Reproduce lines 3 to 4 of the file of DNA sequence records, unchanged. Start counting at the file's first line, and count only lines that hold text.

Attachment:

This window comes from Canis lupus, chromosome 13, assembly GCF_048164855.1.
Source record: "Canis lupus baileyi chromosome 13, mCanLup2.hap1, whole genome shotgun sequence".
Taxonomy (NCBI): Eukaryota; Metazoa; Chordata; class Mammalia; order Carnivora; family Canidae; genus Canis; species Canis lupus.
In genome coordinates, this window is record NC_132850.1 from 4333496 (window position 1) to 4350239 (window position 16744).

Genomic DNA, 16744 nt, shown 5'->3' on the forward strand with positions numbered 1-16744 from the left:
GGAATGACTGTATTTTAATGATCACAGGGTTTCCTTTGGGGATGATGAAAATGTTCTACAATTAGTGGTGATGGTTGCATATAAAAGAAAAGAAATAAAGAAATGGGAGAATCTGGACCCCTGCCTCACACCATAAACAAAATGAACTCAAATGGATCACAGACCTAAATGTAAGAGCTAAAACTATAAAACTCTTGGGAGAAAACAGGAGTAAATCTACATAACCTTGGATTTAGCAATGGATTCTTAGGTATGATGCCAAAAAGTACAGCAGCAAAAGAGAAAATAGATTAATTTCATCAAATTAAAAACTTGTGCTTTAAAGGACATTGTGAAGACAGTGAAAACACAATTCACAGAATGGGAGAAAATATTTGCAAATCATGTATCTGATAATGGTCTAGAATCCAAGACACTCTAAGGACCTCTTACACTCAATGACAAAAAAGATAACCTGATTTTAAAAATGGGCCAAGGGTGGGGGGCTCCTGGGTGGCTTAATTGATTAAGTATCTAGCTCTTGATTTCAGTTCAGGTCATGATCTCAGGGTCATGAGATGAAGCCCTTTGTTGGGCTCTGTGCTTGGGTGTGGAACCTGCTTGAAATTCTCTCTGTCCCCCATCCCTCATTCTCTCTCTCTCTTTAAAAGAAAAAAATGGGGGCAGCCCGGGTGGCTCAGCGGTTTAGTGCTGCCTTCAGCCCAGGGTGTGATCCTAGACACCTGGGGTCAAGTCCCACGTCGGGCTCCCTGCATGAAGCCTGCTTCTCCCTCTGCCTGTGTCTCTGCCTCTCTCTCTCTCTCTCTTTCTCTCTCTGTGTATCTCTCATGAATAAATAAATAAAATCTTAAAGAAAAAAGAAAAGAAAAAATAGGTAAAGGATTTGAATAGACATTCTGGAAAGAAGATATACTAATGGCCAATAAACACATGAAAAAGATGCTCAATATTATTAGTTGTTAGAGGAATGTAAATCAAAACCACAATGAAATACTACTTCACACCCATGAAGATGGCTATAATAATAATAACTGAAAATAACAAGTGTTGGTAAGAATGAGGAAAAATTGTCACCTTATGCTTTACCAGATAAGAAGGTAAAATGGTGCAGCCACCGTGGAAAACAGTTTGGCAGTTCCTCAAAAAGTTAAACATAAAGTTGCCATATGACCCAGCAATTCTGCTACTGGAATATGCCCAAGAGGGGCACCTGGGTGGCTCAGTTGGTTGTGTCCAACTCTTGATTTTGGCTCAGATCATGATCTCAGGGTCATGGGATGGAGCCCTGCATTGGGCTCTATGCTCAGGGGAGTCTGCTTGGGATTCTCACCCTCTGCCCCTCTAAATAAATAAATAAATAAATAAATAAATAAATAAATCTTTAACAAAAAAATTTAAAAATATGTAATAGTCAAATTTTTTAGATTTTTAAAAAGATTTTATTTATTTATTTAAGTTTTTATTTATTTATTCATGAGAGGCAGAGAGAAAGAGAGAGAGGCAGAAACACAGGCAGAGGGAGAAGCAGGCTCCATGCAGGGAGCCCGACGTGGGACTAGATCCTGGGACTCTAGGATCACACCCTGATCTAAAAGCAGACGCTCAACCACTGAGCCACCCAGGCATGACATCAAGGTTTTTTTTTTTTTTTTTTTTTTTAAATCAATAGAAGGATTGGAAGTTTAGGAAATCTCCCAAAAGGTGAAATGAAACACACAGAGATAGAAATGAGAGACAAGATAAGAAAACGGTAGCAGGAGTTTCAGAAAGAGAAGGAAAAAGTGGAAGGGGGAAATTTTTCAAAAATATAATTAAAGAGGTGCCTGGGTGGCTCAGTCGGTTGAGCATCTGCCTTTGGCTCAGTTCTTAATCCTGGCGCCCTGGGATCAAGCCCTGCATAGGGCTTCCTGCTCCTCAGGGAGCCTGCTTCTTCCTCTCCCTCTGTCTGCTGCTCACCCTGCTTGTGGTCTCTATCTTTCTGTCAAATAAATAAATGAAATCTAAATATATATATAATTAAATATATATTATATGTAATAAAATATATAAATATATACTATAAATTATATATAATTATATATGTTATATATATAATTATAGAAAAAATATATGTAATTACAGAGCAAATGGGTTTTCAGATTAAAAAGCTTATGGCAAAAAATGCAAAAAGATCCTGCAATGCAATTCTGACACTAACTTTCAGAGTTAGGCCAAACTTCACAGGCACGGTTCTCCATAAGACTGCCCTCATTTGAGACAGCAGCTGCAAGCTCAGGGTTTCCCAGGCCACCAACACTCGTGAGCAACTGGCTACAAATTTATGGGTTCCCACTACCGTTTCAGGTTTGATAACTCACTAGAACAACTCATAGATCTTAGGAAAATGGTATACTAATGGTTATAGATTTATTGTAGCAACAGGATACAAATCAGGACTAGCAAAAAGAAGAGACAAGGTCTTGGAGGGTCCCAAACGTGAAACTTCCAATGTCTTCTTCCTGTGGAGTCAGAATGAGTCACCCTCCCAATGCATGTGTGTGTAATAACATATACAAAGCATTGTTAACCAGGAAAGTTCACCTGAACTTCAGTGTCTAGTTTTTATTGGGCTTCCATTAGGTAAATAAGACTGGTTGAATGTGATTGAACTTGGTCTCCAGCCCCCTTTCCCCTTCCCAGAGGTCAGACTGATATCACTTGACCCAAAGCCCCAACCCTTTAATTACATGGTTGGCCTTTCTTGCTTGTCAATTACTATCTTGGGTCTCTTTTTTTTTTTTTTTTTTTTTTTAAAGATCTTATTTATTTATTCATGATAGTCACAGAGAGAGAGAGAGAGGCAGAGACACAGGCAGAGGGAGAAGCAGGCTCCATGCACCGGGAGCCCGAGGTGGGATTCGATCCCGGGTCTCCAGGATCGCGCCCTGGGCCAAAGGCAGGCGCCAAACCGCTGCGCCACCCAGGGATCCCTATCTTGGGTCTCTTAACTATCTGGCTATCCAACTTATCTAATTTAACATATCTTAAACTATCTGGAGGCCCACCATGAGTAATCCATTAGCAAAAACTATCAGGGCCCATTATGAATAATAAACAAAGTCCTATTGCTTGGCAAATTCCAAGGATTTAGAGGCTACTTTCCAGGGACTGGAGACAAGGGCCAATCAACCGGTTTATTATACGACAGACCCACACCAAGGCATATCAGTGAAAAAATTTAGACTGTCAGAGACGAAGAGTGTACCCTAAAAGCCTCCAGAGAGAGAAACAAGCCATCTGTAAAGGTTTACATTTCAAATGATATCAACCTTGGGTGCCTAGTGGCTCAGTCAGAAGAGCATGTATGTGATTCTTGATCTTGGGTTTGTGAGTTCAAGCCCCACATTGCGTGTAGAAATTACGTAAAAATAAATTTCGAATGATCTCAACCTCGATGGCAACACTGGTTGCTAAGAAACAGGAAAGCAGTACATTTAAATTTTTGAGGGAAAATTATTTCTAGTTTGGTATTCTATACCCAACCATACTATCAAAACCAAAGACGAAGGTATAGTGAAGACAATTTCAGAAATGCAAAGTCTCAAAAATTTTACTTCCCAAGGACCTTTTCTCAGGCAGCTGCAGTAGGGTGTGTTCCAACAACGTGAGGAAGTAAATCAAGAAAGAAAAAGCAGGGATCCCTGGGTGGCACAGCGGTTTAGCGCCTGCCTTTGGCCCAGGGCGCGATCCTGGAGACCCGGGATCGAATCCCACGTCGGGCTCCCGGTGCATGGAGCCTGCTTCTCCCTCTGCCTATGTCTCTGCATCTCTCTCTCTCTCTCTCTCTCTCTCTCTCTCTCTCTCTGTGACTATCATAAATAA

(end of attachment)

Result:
Taxonomy (NCBI): Eukaryota; Metazoa; Chordata; class Mammalia; order Carnivora; family Canidae; genus Canis; species Canis lupus.
In genome coordinates, this window is record NC_132850.1 from 4333496 (window position 1) to 4350239 (window position 16744).